Some Travelling

One of my favorite things to do is travel. Travel within my own country and travel abroad. I am more of a city and countryside traveller than a “stay at a resort sunbathing” traveller. I like exploring cities, its people, its story.

This year I got to visit two of my favorite cities, London and Paris. Have been to both of them 4 times now, and this number will probably increase in the future.

So, now that Flickr sort of became relevant again (sorry about the jab, couldn’t resist) I think I’ll upload some photos I took in these travels of mine.

Goodreads

So, this happened a while back. I’m not going to digress in this post about the implications of monopolies, etc. For that I think I’m dedicating a standalone post soon.

But for the sake of these news specifically, I’m starting to move away from Goodreads to a great (work in progress, though) alternative: BookLikes.

You can check my profile/book blog/shelves here.

Linux Mint: my new desktop OS of choice

It’s not new that I really hate the Unity Desktop that Ubuntu‘s been shipping for some versions now.

Last October, I finally got fed up with it and began looking for alternatives. I really wanted to stay in the Ubuntu ecosystem, since my problem is really with the Unity Desktop and not with the ecosystem. So I chose Linux Mint.

For a month or so I used the Mate desktop environment. It’s quite fast and intuitive, but lacked some features, like the 3D environment. So when Linux Mint 14 was released, I switched to the Cinnamon Desktop, and I couldn’t be happier. It’s fast, has all the good features of Gnome Shell yet still using the desktop metaphor of Gnome 2.

I am now a happy camper. I (FEUP, really) even contributed to the Linux Mint Community with some official mirrors (for packages and Debian related files we’re the only mirror in Portugal). I am even considering basing FEUPlive in Linux Mint. Let’s see how that develops.

Been a while

It’s been a while since I’ve posted something here. I just don’t have anything interesting to blog about… But that is about to change.

In the next posts I’ll talk about one of my recent purchases, my Galaxy Tab 7 Plus, but also about general random things.

To be continued…

The Good, The Bad and The Ugly

Inspired by other people, I recently started deleting accounts from websites and services I no longer use, trying to reduce my social fingerprint on the internet. This was an extremely hard process, since over the years I’ve accumulated a lot of accounts everywhere, from services I’ve previously used and since dropped, to services where I only created an account to test it out.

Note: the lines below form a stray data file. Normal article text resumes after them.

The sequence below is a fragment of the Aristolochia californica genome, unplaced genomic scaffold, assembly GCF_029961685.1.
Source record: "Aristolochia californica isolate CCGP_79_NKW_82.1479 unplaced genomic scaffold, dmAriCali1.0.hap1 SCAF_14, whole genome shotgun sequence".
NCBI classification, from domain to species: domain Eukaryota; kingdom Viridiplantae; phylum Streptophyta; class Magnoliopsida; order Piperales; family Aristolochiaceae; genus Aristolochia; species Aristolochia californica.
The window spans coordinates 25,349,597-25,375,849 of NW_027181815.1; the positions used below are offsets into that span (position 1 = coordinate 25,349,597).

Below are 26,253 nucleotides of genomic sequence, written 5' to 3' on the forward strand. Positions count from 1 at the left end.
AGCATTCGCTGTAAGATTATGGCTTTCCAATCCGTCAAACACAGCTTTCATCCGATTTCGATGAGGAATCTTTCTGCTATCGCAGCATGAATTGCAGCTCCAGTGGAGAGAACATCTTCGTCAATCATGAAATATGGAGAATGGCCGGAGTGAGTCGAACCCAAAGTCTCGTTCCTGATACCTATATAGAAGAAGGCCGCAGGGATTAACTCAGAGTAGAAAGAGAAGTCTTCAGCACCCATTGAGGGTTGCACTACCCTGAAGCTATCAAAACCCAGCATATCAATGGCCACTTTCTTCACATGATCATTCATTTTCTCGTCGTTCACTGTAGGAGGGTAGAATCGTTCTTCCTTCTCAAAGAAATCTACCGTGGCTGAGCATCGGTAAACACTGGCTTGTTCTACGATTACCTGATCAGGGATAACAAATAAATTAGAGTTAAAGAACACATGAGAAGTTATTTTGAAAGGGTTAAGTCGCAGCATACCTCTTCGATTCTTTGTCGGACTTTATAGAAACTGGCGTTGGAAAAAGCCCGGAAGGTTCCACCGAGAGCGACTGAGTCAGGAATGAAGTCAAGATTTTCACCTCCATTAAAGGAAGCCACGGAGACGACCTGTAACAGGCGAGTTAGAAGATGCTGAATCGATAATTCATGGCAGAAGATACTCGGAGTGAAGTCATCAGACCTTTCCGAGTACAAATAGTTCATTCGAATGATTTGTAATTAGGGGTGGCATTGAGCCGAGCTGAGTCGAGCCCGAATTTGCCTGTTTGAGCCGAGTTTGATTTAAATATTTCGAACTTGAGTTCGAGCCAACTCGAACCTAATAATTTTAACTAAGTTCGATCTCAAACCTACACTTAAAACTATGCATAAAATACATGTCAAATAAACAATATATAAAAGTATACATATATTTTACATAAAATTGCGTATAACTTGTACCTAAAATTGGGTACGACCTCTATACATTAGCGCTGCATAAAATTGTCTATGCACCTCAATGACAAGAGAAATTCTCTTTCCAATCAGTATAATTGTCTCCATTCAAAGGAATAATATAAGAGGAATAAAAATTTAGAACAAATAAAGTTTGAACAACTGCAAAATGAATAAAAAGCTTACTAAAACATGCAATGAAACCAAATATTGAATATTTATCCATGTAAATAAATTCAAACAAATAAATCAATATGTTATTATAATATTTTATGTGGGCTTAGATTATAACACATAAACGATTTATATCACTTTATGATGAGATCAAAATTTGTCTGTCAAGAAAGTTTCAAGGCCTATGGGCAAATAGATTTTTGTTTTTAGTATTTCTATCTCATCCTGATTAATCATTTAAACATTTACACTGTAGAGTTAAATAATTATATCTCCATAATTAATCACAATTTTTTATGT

I used a website called KnowEm to base myself of the services currently available. I know it’s not this website’s original purpose, but that I used it for.

Over this process, I’ve came across three types of sites, the good, which have a simple way of removing our account, for exemple clicking a link, the bad, which make you contact their technical support to remove your account and the ugly, which simply don’t allow you to remove your account. I will next list some of these websites and explain the process I had to take to remove my account.

The Good:

In this list we can find the majority of websites and services, like Delicious, Weebly, Dailymotion, Slideshare, etc. We can simply click a link and we can have our account removed. This is, for me, the gold standard, that should be used by everyone.

The Bad:

In this listing we include sites that require us to contact their customer support in order to remove our account. It’s a more lengthy process but after a couple of days it gets done. They include Digg, C|netGeocaching.com and SAPO.

The Ugly:

In this section I include the worst of the worst. They are the services that simply don’t allow for account removal and also the ones that didn’t respond to my account removal requests. In the first category I  can list Miro Guide, they don’t allow for account removal. In the second category there’s Technorati, which simply ignored my account removal requests. For shame…

UPDATE: DeviantArt now allows you to remove your account. The only thing that is not removed are commentaries… 

ByeDaddy

So, I’ve been using Go Daddy for a few years now, mainly for my domain registering. It’s been a somewhat good service, despite the fact that the website is somewhat difficult to use. When you buy a domain there the site takes you to several pages where they bombard you with other offers that personally I have no interest in. But I kinda stuck with the service, mostly because of laziness and the fact that the domains were already registered there.

I know Go Daddy’s founder is kind of a douche bag and that became apparent last year with the shooting elephants debacle. It almost made me switch services immediately but, again due to laziness, I’ve set myself the goal of only changing when the domain was expiring.

That changed with the SOPA controversy. It was kind of the last straw. I’ve changed all my personal domains from Go Daddy, leaving there only the ones I don’t want anymore and will let them expire and two that I’ve registered to other people.

I’ve switched to an European company, Gandi, and I have to say, I’m quite satisfied with the service. Not only it’s a “no bullshit” service, they also support Free Software Projects, like Gnome, Debian and VideoLAN, but also Free Culture Organizations, like the EFF and Creative Commons and Human and Animal Rights NGOs, like the WWF and FIDH. That was a plus, and I’m glad I’ve changed to Gandi.